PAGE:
Then there are the Germans. Rilke early and always, Enzenberger at 21, Brecht and Benn a little later. For the last few years, my preferred poets have been Lowell, Benn and Montale.
Correspondingly, I’ve always felt a bit iffy about the English. English readers must “get it” more than I do, I feel, even the poets I really like. Basil Bunting. W.S. Graham. Lawrence and Hughes. Equally, because they’re not English, I always felt drawn to the Irish – I had a green passport too, before they made them all maroon. Tom Paulin was perhaps the first poet I began with, if you see what I mean. A State of Justice (1977) went with me everywhere. Heaney, Longley, Mahon I had to catch up on. MacNeice also. Muldoon is like catnip to the succeeding generations. I think he’s phenomenal, but that must be one of the founding principles of Thumbscrew, so I’d be preaching to the choir.
“Usable influences” probably isn’t for me to say, but I’d be surprised if there were felt to be any that weren’t either Germans or Americans. Still, one reads in hope – whether it’s Muldoon, or Les Murray, or Basil Bunting.
FB: Recently, in being selected as one of the “New Generation” poets, and also with the publication of your work in the Penguin Modern Poets series, you’ve been rubbing pages with a diverse selection of poets. Do you have any sense of affinity with a particular group, or generation?
MH: I have friends among them, fellow-conspirators, associates, my wife, but really I feel more like a dinosaur, or Heaney’s pike “all badged with sores”. No, no group, no generation. Partly that’s my own over-specification, as I would describe it, partly the accident of when I started to publish, in the early 80s. It wasn’t much of a time for debuts, and “young poet” was probably an oxymoron. If you spoke to others who happened along then, like Sean O’Brien or Charles Boyle or George Szirtes or even Jo Shapcott, I think they would agree, though we all have our own histories. All of us are betwixt and between. It wasn’t an encouraging time. I was friends with Peter Robinson and Stephen Romer at Cambridge, but there wasn’t much common purpose between us, and we were very conscious that the last poets from there were probably Gunn and Hughes. The Cambridge Poetry Society had just abolished the word, as I remember, not that that mattered. And outside, it was the period of High Martianism, and a little later, James Fenton in beard and striped jersey, chanting ‘Children in Exile’ to camera on Channel 4... What times, eh?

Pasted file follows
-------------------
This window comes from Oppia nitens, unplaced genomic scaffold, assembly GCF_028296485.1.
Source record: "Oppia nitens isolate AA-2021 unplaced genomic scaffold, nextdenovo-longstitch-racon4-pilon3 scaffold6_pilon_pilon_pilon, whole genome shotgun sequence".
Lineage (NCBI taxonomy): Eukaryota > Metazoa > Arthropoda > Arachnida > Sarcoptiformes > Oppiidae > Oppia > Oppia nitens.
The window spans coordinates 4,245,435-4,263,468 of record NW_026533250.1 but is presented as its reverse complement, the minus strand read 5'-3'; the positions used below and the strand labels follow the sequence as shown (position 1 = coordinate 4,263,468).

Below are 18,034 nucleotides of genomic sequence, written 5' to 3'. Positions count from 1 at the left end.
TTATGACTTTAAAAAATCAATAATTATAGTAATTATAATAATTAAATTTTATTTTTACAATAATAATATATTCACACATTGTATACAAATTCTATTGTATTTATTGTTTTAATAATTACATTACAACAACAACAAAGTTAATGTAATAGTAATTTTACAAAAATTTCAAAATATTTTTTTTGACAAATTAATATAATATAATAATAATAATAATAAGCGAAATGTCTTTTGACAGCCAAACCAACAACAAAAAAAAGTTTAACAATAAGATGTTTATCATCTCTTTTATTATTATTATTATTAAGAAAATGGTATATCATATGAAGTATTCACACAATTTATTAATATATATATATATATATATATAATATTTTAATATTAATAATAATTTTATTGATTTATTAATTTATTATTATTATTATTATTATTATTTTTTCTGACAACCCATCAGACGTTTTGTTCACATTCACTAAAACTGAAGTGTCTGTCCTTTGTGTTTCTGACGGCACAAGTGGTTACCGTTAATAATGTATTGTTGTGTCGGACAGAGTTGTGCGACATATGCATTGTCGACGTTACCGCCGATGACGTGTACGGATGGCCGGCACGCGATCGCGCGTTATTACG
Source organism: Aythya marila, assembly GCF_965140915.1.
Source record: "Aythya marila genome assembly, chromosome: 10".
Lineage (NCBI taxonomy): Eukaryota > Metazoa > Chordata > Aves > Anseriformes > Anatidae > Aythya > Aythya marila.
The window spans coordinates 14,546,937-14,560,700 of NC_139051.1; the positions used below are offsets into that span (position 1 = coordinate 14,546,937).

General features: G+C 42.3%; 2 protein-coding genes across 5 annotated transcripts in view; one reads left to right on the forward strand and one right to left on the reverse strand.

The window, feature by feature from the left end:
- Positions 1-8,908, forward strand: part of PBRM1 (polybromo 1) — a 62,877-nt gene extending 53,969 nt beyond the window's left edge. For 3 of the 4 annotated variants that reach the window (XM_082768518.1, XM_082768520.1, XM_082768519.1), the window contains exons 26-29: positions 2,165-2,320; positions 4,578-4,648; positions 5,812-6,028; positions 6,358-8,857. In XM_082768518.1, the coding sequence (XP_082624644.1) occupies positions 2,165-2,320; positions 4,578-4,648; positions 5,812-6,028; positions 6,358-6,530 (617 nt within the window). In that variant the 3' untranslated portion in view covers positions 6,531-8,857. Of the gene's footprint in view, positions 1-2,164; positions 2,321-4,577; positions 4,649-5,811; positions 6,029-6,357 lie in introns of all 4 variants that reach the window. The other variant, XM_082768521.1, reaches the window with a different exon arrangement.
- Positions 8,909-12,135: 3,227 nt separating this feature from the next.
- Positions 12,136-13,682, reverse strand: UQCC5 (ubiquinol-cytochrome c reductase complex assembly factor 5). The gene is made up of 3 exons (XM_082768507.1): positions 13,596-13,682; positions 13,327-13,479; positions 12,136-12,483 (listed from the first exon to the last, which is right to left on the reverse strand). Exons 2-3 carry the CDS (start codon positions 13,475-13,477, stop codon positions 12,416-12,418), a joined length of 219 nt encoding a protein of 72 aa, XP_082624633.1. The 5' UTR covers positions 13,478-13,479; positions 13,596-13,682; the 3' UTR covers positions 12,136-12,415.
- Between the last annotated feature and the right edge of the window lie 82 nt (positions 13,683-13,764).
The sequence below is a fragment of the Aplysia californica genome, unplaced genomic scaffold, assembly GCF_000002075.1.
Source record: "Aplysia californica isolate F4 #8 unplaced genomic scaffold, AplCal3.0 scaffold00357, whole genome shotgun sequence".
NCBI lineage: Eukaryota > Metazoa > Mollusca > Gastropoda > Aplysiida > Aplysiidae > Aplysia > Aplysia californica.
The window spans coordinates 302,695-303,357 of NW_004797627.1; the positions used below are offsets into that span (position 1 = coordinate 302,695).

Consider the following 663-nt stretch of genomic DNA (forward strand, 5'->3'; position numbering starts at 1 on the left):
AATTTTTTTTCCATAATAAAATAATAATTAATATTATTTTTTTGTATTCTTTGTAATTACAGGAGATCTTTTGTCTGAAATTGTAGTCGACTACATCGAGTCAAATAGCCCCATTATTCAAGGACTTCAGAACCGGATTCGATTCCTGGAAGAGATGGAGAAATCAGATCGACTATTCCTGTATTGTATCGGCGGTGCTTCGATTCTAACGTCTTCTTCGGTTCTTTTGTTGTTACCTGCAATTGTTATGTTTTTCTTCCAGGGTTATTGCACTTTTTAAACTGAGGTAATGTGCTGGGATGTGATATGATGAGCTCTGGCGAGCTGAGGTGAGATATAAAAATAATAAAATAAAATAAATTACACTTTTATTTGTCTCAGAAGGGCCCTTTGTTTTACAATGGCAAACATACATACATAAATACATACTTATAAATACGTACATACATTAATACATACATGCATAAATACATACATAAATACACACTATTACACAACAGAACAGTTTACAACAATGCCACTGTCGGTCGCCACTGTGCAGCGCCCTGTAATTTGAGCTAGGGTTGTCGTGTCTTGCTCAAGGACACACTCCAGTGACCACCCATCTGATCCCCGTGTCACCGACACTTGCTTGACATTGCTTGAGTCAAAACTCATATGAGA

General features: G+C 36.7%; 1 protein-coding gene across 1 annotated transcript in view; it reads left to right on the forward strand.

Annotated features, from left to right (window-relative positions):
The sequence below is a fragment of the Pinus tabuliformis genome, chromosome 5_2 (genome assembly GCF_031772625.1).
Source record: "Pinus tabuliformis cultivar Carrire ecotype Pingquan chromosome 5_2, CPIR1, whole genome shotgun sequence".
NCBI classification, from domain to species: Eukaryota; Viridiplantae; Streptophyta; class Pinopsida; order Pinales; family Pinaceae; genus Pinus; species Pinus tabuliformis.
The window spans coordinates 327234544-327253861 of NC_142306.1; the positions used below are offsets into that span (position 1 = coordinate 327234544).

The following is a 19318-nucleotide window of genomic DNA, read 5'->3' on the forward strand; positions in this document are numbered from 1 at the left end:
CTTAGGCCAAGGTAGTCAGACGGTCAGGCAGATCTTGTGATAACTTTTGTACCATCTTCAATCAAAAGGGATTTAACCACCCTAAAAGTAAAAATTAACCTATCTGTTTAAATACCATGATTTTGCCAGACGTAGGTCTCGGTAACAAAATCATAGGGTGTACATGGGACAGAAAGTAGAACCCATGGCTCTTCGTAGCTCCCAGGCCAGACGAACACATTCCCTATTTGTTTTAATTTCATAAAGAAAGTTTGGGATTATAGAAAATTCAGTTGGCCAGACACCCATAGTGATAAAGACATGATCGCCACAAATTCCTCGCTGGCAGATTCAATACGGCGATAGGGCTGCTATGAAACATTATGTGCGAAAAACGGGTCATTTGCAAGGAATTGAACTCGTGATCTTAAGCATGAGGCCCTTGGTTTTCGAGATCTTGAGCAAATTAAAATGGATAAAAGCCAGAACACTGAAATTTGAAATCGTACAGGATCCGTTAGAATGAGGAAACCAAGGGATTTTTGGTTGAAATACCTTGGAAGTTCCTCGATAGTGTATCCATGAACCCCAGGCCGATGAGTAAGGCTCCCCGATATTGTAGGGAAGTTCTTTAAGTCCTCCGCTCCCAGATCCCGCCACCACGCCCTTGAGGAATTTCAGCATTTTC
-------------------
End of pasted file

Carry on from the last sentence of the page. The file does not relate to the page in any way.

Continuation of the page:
When the “New Generation” happened along, I’d been writing for fifteen years: it didn’t really apply to me, and there are much stronger affinities within and outside that group than any involving me. There are people I read with sympathy and interest and more, like James Lasdun or Jamie McKendrick, but we’re not exactly a movement. Latterly, I thought I’d seen glimpses of a new Faber “house style”, which I think would involve Tom Paulin, Hugo Williams, Charles Simic, Adam Zagajewski, Charles Boyle, Christopher Reid and maybe a bit of Muldoon too. That resides in writing about life with style, it’s fairly cosmopolitan, a little surreal, not too much gravity in either sense, a bit like Paul Klee in words, but I don’t know if I’m really a part of that. Still, it looks to me like a good and hopeful and interesting thing.
FB: What is your sense of an audience? For whom do you write?
MH: I don’t have one – either the audience, or the sense of it... No, I write for myself and an unknown reader, someone who will hear the poems and perfectly understand them.
FB: Do you share that perhaps peculiarly twentieth-century anxiety concerning one’s accountability as a poet?
MH: No, I don’t really. Anxiety isn’t necessarily helpful – it’s nervousness in its external form – and accountability butters no parsnips. “It must give pleasure”, as both Williams and Stevens said. Surely it’s a form of play, and I don’t really like the idea of playing responsibly, it makes it less playful. Even Celan of all people said, of poetry, “What a game!” I feel accountable to the poem, and the language, but I hope not to anything else.
FB: Is there a spirit of resistance latent in poetry?
MH: Absolutely! A poem says – or may say – “Nolo”, “shan’t”. Gunter Eich told us, collectively, “Seid Sand im Getriebe”, “be as sand in the machinery”, “gum up the works”.
FB: You seem to share a Lowellian bleakness at times. Do you feel optimism? Or are the TV fiends going to inherit the earth?